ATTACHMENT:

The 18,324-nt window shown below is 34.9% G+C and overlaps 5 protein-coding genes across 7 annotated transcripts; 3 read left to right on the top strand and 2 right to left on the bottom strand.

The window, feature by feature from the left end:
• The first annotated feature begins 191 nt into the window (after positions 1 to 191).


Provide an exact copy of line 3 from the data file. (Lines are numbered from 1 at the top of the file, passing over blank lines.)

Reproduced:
• The first annotated feature begins 191 nt into the window (after positions 1 to 191).